You might want to capture the output of the tar command as well, so you can go back over it and see where it found errors on the old disk.  That way you get an idea if any important files might be corrupted.

When the tar command completes, make sure you have a more-or-less complete copy of the old root filesystem.  An easy way to do this is to run ‘df’ and make sure both copies take up roughly the same amount of disk space.

If your old disk has multiple partitions, you’ll want to copy these as well.

Shut down, remove the old disk, and jumper the new one (if necessary) so it appears as the same device.  Reboot into Knoppix and re-mount the new disk.

Install the grub boot loader on the new disk:

/sbin/grub-install –root-directory=/newroot /dev/sda

Some Linux versions refer to disks by UUID rather than device name.  If this is the case, you’ll need to go into /etc/fstab and /boot/grub/menu.lst and change the UUID to reference the new disk.  You can find the new disk’s UUID by looking in /dev/disk/by-uuid.

My old disk had a swap partition, and I didn’t create one on the new disk.  Instead, I commented the swap partition out in /etc/fstab, booted the system without swap initially, then created a swap area on the filesystem:

dd if=/dev/zero of=/swap bs=1024 count=4194304

mkswap /swap

swapon /swap

This gave me a 4-gig swap area.  To automatically add it at boot time, add to /etc/fstab:

/swap swap swap defaults 0 0

I’m sure I’ve left something out somewhere, but that’s the general idea.

’93 Rockhopper Rebuild

My first “good” bike was a ’93 Specialized Rockhopper, which saw lots of mountain biking action in the ’90s, but has been largely neglected ever since.  It has an old front suspension fork with a blown seal.  I’ve decided to fix the bike up and use it for winter commuting, and maybe some occasional single track.  I think with a little TLC, it’ll make a great third commuter bike.  The initial plan is to install a rigid front fork with threadless headset and stem, then possibly convert it to single speed.  I’ll also swap out the cantilever brakes for v-brakes, and replace the brake levers.  Among other things, the bike will need new tires, tubes, brake cables, and pedals.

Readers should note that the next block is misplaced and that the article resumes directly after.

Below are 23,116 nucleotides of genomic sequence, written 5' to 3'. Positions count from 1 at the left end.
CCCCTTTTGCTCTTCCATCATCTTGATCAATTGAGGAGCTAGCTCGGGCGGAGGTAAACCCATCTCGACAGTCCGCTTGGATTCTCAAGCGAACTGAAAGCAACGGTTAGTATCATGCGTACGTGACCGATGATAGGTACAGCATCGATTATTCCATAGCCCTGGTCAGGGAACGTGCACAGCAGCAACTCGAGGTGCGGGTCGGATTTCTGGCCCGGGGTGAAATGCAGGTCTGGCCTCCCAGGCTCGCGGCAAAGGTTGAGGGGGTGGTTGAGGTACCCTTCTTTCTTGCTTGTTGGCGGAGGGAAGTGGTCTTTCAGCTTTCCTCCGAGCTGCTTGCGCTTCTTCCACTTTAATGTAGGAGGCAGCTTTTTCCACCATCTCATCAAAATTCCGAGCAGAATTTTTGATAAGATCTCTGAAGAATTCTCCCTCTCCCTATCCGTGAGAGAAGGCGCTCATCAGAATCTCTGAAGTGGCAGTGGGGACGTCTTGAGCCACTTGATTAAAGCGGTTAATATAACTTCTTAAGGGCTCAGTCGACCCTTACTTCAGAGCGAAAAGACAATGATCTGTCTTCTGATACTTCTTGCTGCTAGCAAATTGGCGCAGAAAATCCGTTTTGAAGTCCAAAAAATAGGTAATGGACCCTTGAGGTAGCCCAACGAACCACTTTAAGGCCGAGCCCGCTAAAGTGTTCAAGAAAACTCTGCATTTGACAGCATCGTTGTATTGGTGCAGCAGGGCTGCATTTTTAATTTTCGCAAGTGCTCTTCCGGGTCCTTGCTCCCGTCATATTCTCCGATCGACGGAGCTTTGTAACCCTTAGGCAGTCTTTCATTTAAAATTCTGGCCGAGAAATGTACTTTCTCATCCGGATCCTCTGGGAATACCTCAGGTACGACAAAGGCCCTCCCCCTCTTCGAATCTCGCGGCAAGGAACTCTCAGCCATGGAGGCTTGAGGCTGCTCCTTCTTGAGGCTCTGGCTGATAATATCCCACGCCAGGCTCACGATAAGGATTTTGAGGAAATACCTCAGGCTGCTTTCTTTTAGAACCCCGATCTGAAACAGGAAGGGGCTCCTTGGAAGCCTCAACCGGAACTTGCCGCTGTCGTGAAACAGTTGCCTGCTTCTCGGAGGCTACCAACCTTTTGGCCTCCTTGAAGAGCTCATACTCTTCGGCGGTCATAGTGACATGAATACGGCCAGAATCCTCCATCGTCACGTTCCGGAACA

I started out by removing the front fork and headset cups. The bike has a 1-1/8″ steerer tube.  Following instructions I found at, I fashioned a cup removal tool out of 3/4″ copper pipe I had lying around.  1″ would have been a better fit, but I didn’t have any on hand.  With a little care, I was able to pop the headset cups out of the frame without too much trouble.  I put the frame in a repair stand, braced the head tube against my work bench (padded with a towel), inserted the makeshift removal tool in the tube, and pounded the cup out with a ball-peen hammer.  The frame is now ready for a new headset and fork.

Next step is to pick up a new threadless headset, and make sure it fits the frame.  I’ll buy the headset locally, so I can return it if it doesn’t fit.  Then I’ll buy a new fork and stem and put everything together.  I’m considering a Surly 1×1 fork.  Stay tuned.

Long Sleeves

Not much noteworthy about today’s ride, except that I wore a long sleeve jersey, for the first time since probably May.  As hot as this summer has been, I didn’t think this day would ever arrive.  Won’t be long, and I’ll be griping about how cold it is and how I wish I could get back to wearing summer clothes.  I did pack a short sleeve shirt for the return ride this afternoon.